Over 7% of all 6-week-old infants attending immunization clinics in the study and 20% of those born to mothers with HIV infection were themselves HIV infected. Attendance rates at immunization clinics in KwaZulu Natal are generally high, especially for the first diphtheria/tetanus/pertussus immunization at 6 weeks of age ; we assumed that the study population closely represents all infants regardless whether their mothers accepted antenatal PMTCT interventions including HIV testing and NVP, whether they delivered at a health facility or at home, and whether they were HIV infected or uninfected at first antenatal booking and infected later in pregnancy. If all HIV-infected women had been identified and they and their infants had received NVP for PMTCT then a transmission rate of approximately 12% would have been expected . Instead we estimated a transmission rate of 20% overall, and 15% in those who reported NVP use; in this way the surveillance approach demonstrates the cumulative effectiveness of PMTCT interventions to reduce peripartum transmission and the high transmission rate hence reflects a series of health system failures.
The number of infants (37%) found to be exposed to HIV, and the rate amongst mothers 20–29 years of age (47%), are consistent with KwaZulu Natal Provincial HIV antenatal prevalence rates and other age-specific prevalence rates from the region . That 7% of all infants at 6 weeks of age are infected is consistent with high maternal infection rates and a poorly performing PMTCT programme. Of particular concern were the women (6.9% of the DBS samples tested) who reported to be uninfected but where antibodies were present in their infants. These women perhaps chose not to declare their status (though there was little reason for them to do so), were in the window period when first tested or became infected sometime during pregnancy. Transmission rates in this group were high, 31%, which is biologically consistent with known transmission risks amongst newly infected women who have not received any intervention. If even half of these women did become infected during pregnancy then offering repeat HIV testing at 36 weeks of gestation in populations of high HIV prevalence may be cost-effective if PMTCT interventions can thereafter be made available .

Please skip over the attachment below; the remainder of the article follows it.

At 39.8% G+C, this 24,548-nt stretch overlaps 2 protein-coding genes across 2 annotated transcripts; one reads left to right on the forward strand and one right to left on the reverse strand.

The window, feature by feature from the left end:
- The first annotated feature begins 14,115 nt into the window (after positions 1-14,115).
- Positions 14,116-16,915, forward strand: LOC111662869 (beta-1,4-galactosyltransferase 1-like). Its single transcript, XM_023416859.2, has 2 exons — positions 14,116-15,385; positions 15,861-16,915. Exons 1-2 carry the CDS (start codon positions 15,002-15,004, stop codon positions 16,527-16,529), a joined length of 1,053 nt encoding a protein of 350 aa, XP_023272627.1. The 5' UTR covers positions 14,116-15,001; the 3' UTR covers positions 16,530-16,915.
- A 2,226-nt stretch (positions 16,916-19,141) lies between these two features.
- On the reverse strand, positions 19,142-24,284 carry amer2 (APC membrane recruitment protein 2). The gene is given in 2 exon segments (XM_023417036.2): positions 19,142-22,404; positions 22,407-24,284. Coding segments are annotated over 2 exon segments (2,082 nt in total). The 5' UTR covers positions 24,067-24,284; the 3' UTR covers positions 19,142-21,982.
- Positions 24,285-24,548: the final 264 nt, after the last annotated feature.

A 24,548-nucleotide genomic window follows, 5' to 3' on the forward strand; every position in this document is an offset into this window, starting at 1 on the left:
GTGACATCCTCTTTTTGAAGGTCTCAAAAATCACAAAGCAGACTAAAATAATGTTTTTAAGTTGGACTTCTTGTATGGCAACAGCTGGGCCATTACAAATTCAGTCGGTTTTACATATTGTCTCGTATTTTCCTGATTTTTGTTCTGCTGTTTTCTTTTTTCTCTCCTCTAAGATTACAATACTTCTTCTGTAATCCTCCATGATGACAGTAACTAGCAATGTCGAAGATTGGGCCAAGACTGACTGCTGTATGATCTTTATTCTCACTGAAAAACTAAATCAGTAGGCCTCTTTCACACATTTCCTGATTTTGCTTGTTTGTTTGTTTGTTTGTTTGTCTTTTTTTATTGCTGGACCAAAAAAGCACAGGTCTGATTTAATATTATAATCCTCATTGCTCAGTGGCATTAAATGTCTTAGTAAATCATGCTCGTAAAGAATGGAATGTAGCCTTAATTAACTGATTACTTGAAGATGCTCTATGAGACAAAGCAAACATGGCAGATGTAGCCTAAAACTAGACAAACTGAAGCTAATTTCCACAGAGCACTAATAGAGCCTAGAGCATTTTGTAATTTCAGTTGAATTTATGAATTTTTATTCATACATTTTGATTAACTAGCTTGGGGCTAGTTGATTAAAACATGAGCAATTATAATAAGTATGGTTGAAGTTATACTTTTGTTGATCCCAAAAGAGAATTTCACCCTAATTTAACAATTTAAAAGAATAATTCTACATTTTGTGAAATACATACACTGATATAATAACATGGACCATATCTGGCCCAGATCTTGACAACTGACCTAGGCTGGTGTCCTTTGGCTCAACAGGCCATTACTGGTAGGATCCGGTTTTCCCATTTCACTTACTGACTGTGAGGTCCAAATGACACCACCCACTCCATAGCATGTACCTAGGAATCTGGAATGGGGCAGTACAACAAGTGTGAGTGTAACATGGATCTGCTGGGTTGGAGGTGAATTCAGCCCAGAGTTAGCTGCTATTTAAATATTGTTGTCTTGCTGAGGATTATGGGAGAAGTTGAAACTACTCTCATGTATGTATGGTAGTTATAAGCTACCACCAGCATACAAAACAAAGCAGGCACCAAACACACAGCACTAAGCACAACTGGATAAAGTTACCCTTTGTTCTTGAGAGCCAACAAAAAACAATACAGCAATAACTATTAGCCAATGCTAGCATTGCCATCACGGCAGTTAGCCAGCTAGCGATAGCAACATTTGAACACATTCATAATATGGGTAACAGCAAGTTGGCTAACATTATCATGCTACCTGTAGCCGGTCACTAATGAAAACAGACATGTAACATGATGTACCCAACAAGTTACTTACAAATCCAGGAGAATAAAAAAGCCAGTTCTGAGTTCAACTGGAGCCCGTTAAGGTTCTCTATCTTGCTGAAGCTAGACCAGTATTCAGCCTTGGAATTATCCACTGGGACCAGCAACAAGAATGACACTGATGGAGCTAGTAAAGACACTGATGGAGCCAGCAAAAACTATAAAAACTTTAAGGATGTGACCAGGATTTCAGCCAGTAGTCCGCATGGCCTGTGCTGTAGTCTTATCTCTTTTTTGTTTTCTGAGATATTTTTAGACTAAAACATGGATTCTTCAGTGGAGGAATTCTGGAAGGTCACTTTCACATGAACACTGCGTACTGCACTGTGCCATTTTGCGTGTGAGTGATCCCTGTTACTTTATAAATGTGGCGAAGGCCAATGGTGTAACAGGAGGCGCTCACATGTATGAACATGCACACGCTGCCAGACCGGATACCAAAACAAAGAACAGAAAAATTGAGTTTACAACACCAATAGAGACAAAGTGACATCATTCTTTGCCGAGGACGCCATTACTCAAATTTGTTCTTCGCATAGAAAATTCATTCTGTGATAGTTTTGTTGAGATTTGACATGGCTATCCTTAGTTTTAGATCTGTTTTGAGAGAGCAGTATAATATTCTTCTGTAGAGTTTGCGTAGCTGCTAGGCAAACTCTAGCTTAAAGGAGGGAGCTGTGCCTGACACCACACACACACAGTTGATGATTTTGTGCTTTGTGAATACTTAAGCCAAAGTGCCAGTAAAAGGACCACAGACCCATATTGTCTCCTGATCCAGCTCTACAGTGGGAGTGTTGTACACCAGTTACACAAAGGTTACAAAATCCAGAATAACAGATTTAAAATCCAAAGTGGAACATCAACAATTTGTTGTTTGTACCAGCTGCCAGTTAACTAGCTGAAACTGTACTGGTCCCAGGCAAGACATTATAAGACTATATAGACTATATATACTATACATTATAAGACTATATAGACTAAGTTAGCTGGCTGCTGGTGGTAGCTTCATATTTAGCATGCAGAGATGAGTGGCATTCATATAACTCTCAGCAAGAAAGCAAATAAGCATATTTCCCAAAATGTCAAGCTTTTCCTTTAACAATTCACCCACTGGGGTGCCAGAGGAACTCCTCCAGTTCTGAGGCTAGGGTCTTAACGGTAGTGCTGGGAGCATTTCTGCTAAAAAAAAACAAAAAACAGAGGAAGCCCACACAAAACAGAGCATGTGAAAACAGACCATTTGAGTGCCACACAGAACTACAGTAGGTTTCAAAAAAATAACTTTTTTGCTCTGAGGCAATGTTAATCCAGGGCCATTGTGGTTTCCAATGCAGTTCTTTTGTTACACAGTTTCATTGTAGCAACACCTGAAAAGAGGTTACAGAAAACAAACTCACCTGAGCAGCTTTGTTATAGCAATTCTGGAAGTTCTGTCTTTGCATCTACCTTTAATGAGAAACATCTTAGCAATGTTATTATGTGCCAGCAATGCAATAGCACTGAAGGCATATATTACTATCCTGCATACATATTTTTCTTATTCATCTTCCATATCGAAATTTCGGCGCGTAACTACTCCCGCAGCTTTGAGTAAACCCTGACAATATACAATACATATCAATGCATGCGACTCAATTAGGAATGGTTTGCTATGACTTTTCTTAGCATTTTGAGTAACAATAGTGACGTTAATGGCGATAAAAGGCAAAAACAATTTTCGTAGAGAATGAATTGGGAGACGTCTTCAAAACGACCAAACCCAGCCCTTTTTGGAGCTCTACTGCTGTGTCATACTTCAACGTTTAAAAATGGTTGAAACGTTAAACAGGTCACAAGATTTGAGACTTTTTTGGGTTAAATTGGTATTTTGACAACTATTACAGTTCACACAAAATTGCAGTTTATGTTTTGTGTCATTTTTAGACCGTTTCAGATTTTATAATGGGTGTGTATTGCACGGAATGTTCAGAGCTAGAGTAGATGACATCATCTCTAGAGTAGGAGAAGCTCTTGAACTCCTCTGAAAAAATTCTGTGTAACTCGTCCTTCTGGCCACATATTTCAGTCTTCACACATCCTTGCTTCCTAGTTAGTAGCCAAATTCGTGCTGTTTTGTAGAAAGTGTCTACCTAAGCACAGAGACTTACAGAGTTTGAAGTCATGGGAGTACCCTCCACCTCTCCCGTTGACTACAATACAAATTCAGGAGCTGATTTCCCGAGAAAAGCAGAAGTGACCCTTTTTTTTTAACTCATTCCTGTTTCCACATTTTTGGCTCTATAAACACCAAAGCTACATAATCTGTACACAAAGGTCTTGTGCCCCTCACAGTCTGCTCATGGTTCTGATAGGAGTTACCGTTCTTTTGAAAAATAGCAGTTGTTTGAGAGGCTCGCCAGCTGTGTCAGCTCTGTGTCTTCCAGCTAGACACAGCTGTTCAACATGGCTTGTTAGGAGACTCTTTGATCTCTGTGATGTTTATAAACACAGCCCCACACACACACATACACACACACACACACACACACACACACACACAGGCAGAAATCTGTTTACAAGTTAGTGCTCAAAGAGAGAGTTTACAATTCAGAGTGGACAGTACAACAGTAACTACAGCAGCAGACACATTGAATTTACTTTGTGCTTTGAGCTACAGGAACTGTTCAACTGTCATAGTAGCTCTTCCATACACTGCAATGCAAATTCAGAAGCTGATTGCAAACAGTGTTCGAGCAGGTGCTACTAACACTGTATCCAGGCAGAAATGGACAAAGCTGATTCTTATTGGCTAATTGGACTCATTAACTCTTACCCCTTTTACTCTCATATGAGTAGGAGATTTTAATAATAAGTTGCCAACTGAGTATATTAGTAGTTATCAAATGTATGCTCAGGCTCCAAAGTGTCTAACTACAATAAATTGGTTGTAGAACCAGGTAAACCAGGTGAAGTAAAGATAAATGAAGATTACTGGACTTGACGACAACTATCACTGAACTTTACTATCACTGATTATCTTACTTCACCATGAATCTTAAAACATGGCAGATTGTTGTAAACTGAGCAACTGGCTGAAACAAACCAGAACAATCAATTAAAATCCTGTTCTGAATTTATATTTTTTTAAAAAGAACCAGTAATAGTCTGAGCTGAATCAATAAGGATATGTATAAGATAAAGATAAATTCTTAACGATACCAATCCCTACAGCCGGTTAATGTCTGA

Women who attended antenatal clinic less regularly or that delivered at home were at increased risk of transmission after adjustment for NVP. Women who lived alone were significantly less likely to have taken NVP, possibly indicating that such women would benefit from additional support. Infants of women that received nevirapine were likely to also receive nevirapine (data not shown).
We limited DBS sample collection to infants 6 weeks of age ±2 weeks in order to avoid complicating estimates with any possible breastfeeding transmission. While it is clearly necessary to monitor the effectiveness of interventions to avert postnatal transmissions, adapting this approach for later immunization times may not be appropriate as attendance at these visits is less consistent and infected infants are likely to die even within the first 3 months of life . Inconsistencies in the denominator would thus be inevitable, which would significantly undermine accurate estimates of prevalence and transmission rates.
Infant and child mortality has increased in KwaZulu Natal over the past 15 years. The populations sampled were rural or periurban communities. According to the 1998 DHS survey, the communities under surveillance were in the bottom two quintiles of socioeconomic status within South Africa. Mortality rates in these populations may, therefore, exceed national estimates. The calculated rates and trends are comparable with reported infant and child mortality rates in 2000 in KwaZulu Natal, namely 60/1000 and 86/1000 livebirths, respectively . While the approach is an indirect estimate of mortality, the rates are valuable for monitoring trends and responses to interventions and will gain value in subsequent rounds of the surveillance.